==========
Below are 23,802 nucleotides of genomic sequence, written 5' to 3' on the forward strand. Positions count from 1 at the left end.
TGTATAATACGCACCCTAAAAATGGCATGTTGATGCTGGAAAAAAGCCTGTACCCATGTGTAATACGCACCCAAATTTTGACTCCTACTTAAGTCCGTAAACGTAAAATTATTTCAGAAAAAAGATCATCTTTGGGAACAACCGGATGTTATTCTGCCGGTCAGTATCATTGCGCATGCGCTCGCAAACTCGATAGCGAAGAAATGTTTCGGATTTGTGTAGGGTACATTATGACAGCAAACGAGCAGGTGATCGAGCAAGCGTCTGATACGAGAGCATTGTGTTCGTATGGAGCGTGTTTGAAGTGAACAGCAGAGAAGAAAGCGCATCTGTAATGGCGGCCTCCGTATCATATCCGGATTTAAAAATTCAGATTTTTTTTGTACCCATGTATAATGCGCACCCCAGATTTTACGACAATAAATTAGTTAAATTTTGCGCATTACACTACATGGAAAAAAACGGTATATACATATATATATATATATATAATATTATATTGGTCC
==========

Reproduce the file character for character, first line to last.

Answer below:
Below are 23,802 nucleotides of genomic sequence, written 5' to 3' on the forward strand. Positions count from 1 at the left end.
TGTATAATACGCACCCTAAAAATGGCATGTTGATGCTGGAAAAAAGCCTGTACCCATGTGTAATACGCACCCAAATTTTGACTCCTACTTAAGTCCGTAAACGTAAAATTATTTCAGAAAAAAGATCATCTTTGGGAACAACCGGATGTTATTCTGCCGGTCAGTATCATTGCGCATGCGCTCGCAAACTCGATAGCGAAGAAATGTTTCGGATTTGTGTAGGGTACATTATGACAGCAAACGAGCAGGTGATCGAGCAAGCGTCTGATACGAGAGCATTGTGTTCGTATGGAGCGTGTTTGAAGTGAACAGCAGAGAAGAAAGCGCATCTGTAATGGCGGCCTCCGTATCATATCCGGATTTAAAAATTCAGATTTTTTTTGTACCCATGTATAATGCGCACCCCAGATTTTACGACAATAAATTAGTTAAATTTTGCGCATTACACTACATGGAAAAAAACGGTATATACATATATATATATATATATAATATTATATTGGTCC